A Canadian study demonstrated that horses with pasture access in summer months had vitamin E plasma concentrations that were 63 percent higher than non-pastured horses that consumed only hay or pelleted feed. This is a particular concern for young, growing horses as well as adult and athletic horses.
In addition, horses that are supplemented with high-fat diets to improve calorie intake may be deficient in vitamin E if it is not supplemented as an antioxidant along with the fat. The best vitamin E supplement to use is d-alpha-tocopherol, a natural vitamin E that is readily absorbed.
Vitamin A or carotene may not be present in adequate amounts if horses are fed older batches of hay or hay that has lost its green color. Most commercial feeds contain ample vitamin A, so feeding small amounts of pelleted feed is likely to provide a sufficient supply of vitamin A.
An insatiable desire for fiber may cause horses with limited pasture or forage access to consume the dirt or bedding around them. This has the potential to lead to sand colic or impaction colic. Use of psyllium fiber fed for six or seven consecutive days each month helps clear the intestines of ingested sand and dirt.
Intake of sand and dirt can be prevented in the first place with feeding systems that limit access to dirt, such as rubber mats, or by using the slow-feeder method.
Salt is an important dietary ingredient for any horse. Provide a salt block that your horse can access voluntarily. This is safer than adding salt to the feed, as any excess salt is simply urinated away, making more work for the kidneys.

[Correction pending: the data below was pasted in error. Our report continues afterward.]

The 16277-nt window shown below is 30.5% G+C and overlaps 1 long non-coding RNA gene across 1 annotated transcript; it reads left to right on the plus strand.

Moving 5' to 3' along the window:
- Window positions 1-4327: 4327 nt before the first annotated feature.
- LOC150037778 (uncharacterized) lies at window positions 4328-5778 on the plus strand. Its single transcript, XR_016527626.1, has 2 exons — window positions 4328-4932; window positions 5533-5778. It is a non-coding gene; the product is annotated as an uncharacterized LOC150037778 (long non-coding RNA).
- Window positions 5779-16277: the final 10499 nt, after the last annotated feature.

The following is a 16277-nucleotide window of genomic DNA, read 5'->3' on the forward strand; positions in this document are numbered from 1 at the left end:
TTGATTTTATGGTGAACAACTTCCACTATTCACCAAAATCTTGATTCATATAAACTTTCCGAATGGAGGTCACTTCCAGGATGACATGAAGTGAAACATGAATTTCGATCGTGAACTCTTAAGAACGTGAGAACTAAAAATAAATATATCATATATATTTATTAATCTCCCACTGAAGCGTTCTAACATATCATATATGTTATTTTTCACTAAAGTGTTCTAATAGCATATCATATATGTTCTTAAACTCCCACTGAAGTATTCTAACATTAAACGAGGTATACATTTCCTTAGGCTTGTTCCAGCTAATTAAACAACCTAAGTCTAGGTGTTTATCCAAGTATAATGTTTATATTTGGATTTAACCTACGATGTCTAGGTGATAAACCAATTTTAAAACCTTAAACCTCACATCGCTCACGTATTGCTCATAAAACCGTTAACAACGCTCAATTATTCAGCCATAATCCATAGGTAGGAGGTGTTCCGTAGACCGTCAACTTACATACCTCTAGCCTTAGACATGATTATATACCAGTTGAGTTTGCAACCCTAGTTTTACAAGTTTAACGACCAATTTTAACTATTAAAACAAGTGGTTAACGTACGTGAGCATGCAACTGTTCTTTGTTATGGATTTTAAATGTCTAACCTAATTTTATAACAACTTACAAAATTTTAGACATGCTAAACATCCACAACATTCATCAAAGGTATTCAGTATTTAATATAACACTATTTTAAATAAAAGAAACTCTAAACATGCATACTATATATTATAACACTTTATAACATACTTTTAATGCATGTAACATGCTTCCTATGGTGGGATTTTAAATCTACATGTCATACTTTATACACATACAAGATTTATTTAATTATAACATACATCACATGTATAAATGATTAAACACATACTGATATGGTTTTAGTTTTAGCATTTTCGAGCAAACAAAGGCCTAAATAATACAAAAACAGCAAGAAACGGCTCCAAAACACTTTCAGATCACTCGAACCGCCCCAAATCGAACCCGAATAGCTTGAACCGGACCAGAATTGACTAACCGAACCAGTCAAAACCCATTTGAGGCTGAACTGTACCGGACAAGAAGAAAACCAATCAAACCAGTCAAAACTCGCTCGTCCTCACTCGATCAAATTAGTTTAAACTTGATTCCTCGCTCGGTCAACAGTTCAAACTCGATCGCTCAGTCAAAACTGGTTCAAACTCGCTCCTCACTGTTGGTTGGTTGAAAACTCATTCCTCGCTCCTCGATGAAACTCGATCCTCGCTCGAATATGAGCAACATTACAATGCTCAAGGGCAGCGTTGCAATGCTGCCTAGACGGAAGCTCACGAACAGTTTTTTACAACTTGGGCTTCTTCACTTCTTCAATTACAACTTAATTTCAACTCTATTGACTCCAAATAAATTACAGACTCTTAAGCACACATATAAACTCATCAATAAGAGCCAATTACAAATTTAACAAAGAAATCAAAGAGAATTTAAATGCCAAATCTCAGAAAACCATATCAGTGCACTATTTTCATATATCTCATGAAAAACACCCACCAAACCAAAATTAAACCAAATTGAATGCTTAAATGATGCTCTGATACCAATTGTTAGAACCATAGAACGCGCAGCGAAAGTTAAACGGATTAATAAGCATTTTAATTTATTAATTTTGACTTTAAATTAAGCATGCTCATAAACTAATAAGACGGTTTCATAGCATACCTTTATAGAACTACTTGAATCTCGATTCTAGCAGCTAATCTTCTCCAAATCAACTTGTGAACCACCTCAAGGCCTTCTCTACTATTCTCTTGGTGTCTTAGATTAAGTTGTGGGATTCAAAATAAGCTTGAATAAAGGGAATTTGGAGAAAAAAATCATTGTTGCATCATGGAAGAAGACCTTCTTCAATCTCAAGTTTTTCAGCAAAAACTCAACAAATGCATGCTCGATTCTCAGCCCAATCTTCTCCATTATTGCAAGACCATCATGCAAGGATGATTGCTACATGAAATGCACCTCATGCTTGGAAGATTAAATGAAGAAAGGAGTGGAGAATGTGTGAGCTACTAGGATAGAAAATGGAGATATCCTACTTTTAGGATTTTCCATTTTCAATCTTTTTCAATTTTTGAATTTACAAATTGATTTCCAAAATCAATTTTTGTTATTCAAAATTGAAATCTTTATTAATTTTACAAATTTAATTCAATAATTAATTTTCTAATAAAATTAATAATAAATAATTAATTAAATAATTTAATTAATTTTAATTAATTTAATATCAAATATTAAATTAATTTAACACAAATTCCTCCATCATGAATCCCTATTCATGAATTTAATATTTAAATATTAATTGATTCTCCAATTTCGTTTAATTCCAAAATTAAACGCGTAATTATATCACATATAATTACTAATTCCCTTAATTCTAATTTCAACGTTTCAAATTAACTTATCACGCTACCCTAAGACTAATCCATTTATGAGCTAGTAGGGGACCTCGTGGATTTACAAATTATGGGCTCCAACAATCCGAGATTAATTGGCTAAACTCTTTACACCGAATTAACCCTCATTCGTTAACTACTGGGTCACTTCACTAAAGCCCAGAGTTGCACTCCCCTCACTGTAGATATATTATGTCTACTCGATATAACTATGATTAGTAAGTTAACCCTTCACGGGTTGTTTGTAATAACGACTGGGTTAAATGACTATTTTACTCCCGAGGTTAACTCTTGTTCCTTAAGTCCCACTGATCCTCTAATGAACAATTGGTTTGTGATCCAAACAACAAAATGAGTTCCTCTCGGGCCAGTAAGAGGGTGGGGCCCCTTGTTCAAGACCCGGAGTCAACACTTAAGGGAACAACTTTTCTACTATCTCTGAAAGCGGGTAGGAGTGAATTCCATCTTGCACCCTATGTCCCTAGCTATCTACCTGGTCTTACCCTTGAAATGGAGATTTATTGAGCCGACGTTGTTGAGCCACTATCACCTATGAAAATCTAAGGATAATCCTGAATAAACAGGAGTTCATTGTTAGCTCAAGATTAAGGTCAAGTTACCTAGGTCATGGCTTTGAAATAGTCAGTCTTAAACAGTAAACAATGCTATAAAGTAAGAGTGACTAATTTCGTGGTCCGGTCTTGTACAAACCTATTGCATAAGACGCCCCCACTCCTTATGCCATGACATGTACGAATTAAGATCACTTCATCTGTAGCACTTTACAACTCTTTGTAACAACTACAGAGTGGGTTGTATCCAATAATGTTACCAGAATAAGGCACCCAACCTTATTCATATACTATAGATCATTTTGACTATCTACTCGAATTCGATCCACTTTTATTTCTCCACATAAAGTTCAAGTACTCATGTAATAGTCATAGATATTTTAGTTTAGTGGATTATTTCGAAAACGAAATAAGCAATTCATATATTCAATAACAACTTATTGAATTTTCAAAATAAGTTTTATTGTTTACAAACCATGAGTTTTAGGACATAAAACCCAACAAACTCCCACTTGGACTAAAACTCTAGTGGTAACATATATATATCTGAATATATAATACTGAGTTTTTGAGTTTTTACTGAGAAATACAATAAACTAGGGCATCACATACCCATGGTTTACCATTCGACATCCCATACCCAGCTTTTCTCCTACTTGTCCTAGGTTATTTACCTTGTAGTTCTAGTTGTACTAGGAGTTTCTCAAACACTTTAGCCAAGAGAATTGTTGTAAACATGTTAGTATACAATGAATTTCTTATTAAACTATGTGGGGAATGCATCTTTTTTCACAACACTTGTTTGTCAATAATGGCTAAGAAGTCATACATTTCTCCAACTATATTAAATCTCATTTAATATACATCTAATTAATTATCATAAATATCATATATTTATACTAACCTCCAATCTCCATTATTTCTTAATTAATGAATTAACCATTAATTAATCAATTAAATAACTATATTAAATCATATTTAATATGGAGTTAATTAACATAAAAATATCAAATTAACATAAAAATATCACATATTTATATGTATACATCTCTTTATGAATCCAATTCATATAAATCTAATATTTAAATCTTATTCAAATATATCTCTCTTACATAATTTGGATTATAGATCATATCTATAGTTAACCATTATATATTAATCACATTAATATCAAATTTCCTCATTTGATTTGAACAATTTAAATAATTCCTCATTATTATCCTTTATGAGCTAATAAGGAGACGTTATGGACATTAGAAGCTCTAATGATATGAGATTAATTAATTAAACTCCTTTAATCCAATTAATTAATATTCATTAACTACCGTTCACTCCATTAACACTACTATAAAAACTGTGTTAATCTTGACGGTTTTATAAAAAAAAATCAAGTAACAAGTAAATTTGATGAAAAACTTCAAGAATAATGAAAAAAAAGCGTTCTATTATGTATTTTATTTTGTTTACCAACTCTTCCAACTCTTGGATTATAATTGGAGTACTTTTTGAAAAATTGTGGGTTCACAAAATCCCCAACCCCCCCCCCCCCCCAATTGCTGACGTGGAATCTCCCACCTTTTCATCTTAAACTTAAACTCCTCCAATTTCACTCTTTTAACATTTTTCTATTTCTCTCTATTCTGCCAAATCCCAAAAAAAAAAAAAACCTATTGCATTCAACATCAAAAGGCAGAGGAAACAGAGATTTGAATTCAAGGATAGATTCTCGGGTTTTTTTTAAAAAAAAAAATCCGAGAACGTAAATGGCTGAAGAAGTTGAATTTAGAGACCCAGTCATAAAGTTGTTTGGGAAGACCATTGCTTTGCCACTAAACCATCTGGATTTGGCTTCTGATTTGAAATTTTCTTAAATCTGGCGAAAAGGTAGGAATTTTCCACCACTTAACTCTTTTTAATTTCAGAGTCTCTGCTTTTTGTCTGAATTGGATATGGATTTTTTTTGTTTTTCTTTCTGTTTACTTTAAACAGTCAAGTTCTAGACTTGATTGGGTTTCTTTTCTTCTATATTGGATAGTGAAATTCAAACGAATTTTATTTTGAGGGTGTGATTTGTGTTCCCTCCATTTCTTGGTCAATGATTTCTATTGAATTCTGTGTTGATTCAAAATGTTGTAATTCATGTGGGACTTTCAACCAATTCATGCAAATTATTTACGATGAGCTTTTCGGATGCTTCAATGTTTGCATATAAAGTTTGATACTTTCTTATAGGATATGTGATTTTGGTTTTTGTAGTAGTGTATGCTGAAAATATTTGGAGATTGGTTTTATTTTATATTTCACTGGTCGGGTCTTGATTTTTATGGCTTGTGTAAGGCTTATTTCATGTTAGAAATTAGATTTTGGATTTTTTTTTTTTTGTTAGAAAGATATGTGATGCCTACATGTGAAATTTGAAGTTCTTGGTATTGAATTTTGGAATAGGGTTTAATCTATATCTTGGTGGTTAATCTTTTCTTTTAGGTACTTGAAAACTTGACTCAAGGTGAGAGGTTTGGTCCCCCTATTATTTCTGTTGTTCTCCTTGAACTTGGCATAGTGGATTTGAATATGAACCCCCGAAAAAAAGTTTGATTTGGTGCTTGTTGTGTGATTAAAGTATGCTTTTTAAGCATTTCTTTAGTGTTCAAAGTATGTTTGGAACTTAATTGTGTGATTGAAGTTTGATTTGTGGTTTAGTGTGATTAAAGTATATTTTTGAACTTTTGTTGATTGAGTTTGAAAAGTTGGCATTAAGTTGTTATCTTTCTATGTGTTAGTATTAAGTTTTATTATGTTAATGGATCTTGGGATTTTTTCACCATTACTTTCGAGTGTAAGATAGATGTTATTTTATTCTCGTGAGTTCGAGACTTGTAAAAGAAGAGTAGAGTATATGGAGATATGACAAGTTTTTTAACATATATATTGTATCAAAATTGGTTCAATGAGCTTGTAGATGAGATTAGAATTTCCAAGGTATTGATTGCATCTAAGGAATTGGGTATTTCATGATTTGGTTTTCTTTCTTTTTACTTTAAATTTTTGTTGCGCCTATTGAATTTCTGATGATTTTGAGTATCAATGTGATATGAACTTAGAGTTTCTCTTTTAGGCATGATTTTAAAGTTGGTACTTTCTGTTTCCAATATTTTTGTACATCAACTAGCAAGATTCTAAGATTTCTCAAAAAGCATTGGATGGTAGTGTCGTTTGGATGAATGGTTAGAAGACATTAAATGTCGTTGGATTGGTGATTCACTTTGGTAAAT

In some areas of the country, the soil may be low in selenium, leading to a deficiency in the hay. Check with your veterinarian before supplementing with selenium, as over-supplementation can cause serious problems from toxicity.
And finally, don’t forget to provide plenty of clean, unfrozen water to your horse in the winter. Water is considered an important nutrient for digestion, preventing the dry, fibrous feeds from becoming impacted in the intestines and keeping all metabolic processes running as they should. If your water tends to freeze, plug-in buckets or tank heaters designed to safely warm the water are your best bet.Clean, non-frozen water must be available at all times to keep your horse healthy and prevent impactions. Photo by Christina Handley
With some common sense and creativity, you can find ways for horses in winter months to acquire their feed more in keeping with natural trickle-feeding tendencies to optimize gut health. The ability to eat small, intermittent meals throughout the day also works wonders on a horse’s mental health and behavior.
This article about winter nutrition for your horse appeared in the November/December 2020 issue of Horse Illustrated magazine. Click here to subscribe!
Nancy S. Loving, DVM, is a performance horse veterinarian based in Boulder, Colo., and is the author of All Horse Systems Go.